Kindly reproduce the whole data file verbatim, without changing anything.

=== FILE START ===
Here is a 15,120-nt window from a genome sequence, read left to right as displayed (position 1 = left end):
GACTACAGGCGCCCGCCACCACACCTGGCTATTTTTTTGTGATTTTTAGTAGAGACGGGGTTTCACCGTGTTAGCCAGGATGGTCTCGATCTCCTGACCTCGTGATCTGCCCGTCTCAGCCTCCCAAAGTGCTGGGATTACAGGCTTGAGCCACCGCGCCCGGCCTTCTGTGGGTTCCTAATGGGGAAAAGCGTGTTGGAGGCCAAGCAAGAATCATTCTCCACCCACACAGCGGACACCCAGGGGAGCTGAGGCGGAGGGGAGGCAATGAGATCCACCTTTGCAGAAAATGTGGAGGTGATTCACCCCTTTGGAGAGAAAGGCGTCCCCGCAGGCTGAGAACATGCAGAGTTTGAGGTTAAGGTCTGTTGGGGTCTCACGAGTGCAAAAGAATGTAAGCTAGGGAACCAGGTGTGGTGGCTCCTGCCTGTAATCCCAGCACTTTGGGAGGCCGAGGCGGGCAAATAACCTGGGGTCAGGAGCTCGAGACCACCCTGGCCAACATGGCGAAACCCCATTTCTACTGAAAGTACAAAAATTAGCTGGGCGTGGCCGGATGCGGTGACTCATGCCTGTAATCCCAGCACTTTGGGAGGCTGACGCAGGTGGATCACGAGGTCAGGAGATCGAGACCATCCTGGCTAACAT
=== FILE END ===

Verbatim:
Here is a 15,120-nt window from a genome sequence, read left to right as displayed (position 1 = left end):
GACTACAGGCGCCCGCCACCACACCTGGCTATTTTTTTGTGATTTTTAGTAGAGACGGGGTTTCACCGTGTTAGCCAGGATGGTCTCGATCTCCTGACCTCGTGATCTGCCCGTCTCAGCCTCCCAAAGTGCTGGGATTACAGGCTTGAGCCACCGCGCCCGGCCTTCTGTGGGTTCCTAATGGGGAAAAGCGTGTTGGAGGCCAAGCAAGAATCATTCTCCACCCACACAGCGGACACCCAGGGGAGCTGAGGCGGAGGGGAGGCAATGAGATCCACCTTTGCAGAAAATGTGGAGGTGATTCACCCCTTTGGAGAGAAAGGCGTCCCCGCAGGCTGAGAACATGCAGAGTTTGAGGTTAAGGTCTGTTGGGGTCTCACGAGTGCAAAAGAATGTAAGCTAGGGAACCAGGTGTGGTGGCTCCTGCCTGTAATCCCAGCACTTTGGGAGGCCGAGGCGGGCAAATAACCTGGGGTCAGGAGCTCGAGACCACCCTGGCCAACATGGCGAAACCCCATTTCTACTGAAAGTACAAAAATTAGCTGGGCGTGGCCGGATGCGGTGACTCATGCCTGTAATCCCAGCACTTTGGGAGGCTGACGCAGGTGGATCACGAGGTCAGGAGATCGAGACCATCCTGGCTAACAT